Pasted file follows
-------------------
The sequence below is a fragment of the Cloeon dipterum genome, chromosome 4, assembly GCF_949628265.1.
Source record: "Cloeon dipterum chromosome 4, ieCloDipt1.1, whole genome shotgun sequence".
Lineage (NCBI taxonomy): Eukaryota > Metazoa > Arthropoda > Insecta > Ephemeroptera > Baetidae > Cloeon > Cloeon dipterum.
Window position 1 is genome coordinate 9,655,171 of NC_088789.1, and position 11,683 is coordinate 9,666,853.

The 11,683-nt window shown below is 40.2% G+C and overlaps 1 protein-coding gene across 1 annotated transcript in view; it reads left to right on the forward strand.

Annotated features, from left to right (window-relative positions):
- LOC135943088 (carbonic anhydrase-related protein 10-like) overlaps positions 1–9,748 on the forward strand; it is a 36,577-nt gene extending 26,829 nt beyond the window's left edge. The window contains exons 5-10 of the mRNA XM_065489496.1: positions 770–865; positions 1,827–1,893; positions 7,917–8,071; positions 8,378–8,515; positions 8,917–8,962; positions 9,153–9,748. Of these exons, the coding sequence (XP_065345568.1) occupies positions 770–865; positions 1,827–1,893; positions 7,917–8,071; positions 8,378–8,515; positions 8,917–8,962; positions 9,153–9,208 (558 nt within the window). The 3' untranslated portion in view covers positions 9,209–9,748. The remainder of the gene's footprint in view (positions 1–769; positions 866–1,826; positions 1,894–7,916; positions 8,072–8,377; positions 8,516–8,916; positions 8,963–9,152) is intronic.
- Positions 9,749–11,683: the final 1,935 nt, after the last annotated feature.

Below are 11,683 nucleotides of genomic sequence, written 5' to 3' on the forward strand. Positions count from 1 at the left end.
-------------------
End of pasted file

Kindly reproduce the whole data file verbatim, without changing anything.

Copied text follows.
The sequence below is a fragment of the Cloeon dipterum genome, chromosome 4, assembly GCF_949628265.1.
Source record: "Cloeon dipterum chromosome 4, ieCloDipt1.1, whole genome shotgun sequence".
Lineage (NCBI taxonomy): Eukaryota > Metazoa > Arthropoda > Insecta > Ephemeroptera > Baetidae > Cloeon > Cloeon dipterum.
Window position 1 is genome coordinate 9,655,171 of NC_088789.1, and position 11,683 is coordinate 9,666,853.

The 11,683-nt window shown below is 40.2% G+C and overlaps 1 protein-coding gene across 1 annotated transcript in view; it reads left to right on the forward strand.

Annotated features, from left to right (window-relative positions):
- LOC135943088 (carbonic anhydrase-related protein 10-like) overlaps positions 1–9,748 on the forward strand; it is a 36,577-nt gene extending 26,829 nt beyond the window's left edge. The window contains exons 5-10 of the mRNA XM_065489496.1: positions 770–865; positions 1,827–1,893; positions 7,917–8,071; positions 8,378–8,515; positions 8,917–8,962; positions 9,153–9,748. Of these exons, the coding sequence (XP_065345568.1) occupies positions 770–865; positions 1,827–1,893; positions 7,917–8,071; positions 8,378–8,515; positions 8,917–8,962; positions 9,153–9,208 (558 nt within the window). The 3' untranslated portion in view covers positions 9,209–9,748. The remainder of the gene's footprint in view (positions 1–769; positions 866–1,826; positions 1,894–7,916; positions 8,072–8,377; positions 8,516–8,916; positions 8,963–9,152) is intronic.
- Positions 9,749–11,683: the final 1,935 nt, after the last annotated feature.

Below are 11,683 nucleotides of genomic sequence, written 5' to 3' on the forward strand. Positions count from 1 at the left end.